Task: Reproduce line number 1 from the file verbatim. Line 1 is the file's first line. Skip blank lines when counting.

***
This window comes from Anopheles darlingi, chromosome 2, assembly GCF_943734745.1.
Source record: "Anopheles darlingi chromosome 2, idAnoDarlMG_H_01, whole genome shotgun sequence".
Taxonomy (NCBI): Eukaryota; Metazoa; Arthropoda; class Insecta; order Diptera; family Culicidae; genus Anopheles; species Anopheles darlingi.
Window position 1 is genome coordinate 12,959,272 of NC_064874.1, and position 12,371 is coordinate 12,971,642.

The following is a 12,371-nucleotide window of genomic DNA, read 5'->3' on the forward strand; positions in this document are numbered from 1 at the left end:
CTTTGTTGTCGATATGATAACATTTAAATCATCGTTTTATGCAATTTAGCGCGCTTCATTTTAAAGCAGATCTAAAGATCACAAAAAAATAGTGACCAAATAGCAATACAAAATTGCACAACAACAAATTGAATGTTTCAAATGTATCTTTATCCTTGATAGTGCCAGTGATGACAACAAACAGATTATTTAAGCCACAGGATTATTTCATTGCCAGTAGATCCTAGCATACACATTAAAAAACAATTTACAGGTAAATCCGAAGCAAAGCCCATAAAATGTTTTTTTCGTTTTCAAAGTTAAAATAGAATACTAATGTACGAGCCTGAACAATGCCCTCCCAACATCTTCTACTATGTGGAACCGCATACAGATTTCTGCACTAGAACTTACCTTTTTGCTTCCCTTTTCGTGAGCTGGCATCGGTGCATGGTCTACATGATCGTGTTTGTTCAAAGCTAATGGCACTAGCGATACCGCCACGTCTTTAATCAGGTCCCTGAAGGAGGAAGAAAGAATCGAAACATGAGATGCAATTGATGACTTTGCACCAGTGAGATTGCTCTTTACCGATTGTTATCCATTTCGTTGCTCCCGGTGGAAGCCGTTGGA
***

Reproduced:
This window comes from Anopheles darlingi, chromosome 2, assembly GCF_943734745.1.